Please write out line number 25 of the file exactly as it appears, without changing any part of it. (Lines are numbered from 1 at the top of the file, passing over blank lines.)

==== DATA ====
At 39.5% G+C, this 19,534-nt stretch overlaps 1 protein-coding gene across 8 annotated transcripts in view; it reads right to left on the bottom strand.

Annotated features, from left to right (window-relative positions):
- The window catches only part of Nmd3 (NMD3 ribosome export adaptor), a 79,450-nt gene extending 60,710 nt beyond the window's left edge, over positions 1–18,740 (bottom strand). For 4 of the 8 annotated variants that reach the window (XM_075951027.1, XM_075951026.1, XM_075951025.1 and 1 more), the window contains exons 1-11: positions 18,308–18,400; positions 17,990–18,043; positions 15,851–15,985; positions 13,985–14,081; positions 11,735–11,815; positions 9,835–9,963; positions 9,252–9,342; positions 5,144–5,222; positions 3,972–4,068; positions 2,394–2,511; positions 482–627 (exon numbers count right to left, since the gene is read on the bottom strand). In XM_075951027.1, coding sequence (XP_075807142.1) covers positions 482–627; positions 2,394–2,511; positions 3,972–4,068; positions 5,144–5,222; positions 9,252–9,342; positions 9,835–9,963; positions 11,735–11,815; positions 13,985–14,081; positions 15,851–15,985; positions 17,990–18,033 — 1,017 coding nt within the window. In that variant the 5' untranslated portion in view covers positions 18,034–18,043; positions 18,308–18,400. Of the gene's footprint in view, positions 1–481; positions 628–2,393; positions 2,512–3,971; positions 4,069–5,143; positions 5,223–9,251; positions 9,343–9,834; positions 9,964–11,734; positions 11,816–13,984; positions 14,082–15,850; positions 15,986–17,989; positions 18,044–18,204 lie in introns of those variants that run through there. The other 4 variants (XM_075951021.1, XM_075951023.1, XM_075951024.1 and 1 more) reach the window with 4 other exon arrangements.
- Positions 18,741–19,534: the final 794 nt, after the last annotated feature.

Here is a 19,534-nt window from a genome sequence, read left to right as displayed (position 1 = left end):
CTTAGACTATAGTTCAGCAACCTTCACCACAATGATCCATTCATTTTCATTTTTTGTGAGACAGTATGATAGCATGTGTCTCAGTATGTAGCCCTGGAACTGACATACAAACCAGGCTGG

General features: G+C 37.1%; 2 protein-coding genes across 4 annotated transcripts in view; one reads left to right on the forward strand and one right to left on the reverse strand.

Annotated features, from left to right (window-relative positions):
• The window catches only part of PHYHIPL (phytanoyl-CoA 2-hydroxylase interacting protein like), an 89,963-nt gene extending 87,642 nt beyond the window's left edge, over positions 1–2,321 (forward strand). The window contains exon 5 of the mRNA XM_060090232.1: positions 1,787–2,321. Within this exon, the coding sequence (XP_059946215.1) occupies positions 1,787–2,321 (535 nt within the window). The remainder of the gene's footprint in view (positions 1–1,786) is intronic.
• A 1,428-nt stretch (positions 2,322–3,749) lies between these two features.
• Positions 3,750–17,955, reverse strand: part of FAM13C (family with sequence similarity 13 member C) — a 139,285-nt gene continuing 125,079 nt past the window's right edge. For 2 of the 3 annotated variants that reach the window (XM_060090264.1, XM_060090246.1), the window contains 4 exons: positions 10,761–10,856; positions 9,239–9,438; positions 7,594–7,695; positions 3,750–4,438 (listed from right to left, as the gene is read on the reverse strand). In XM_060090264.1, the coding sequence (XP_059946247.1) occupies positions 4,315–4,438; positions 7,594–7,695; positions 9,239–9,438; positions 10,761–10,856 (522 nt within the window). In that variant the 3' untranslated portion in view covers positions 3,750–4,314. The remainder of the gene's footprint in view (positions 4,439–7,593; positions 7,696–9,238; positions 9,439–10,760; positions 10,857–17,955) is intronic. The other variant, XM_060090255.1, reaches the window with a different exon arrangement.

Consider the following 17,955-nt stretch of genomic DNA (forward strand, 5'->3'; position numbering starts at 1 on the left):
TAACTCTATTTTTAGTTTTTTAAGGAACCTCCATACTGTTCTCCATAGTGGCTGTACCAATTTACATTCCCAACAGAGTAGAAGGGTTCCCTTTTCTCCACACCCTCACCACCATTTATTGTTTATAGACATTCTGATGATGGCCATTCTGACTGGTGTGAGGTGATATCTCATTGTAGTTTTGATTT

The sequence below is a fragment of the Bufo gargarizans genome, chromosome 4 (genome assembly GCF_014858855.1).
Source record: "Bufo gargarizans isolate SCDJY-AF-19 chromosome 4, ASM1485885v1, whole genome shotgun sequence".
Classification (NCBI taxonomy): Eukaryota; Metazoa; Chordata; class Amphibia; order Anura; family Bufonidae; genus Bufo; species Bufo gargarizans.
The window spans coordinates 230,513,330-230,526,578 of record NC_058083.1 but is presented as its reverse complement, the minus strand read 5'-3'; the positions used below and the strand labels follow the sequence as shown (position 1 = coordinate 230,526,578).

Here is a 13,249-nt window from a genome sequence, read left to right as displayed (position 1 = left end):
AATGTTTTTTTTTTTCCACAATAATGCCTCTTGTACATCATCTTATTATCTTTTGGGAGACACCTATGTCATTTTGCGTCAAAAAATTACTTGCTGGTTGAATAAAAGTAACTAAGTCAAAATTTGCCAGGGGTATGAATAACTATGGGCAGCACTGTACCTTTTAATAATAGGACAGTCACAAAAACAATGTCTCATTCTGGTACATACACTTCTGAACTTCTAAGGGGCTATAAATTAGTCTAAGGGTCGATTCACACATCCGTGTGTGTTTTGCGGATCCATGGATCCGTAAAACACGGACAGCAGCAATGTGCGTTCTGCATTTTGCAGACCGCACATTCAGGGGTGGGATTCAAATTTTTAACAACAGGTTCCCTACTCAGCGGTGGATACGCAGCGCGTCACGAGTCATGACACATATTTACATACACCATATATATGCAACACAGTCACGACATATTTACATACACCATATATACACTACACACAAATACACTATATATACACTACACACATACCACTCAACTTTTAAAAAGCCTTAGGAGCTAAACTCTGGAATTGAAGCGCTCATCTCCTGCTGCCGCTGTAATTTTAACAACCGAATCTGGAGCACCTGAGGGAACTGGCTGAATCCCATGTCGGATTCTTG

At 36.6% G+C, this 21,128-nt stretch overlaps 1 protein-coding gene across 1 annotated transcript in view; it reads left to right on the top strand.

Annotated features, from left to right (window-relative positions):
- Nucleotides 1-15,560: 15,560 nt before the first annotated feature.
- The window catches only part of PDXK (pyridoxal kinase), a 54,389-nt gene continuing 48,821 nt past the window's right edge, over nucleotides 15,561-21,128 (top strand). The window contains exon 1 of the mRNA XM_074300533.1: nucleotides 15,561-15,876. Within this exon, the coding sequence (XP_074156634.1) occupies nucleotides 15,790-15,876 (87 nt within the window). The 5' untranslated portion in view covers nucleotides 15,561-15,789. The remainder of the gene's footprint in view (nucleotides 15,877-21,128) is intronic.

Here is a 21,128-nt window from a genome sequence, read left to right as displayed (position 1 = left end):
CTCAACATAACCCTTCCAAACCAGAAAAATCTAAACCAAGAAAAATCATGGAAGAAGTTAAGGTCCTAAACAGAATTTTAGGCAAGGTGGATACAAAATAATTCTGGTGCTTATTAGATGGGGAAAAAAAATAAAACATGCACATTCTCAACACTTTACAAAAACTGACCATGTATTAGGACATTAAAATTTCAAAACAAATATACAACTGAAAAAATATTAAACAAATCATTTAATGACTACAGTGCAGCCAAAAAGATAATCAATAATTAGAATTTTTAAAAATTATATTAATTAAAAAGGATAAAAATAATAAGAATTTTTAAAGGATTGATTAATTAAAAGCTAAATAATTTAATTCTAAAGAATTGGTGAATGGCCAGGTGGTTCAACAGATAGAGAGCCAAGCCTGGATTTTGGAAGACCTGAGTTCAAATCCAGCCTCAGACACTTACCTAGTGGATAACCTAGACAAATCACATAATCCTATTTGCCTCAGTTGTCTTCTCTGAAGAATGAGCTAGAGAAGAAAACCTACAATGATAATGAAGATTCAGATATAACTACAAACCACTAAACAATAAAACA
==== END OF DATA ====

CTCAACATAACCCTTCCAAACCAGAAAAATCTAAACCAAGAAAAATCATGGAAGAAGTTAAGGTCCTAAACAGAATTTTAGGCAAGGTGGATACAAAATAATTCTGGTGCTTATTAGATGGGGAAAAAAAATAAAACATGCACATTCTCAACACTTTACAAAAACTGACCATGTATTAGGACATTAAAATTTCAAAACAAATATACAACTGAAAAAATATTAAACAAATCATTTAATGACTACAGTGCAGCCAAAAAGATAATCAATAATTAGAATTTTTAAAAATTATATTAATTAAAAAGGATAAAAATAATAAGAATTTTTAAAGGATTGATTAATTAAAAGCTAAATAATTTAATTCTAAAGAATTGGTGAATGGCCAGGTGGTTCAACAGATAGAGAGCCAAGCCTGGATTTTGGAAGACCTGAGTTCAAATCCAGCCTCAGACACTTACCTAGTGGATAACCTAGACAAATCACATAATCCTATTTGCCTCAGTTGTCTTCTCTGAAGAATGAGCTAGAGAAGAAAACCTACAATGATAATGAAGATTCAGATATAACTACAAACCACTAAACAATAAAACA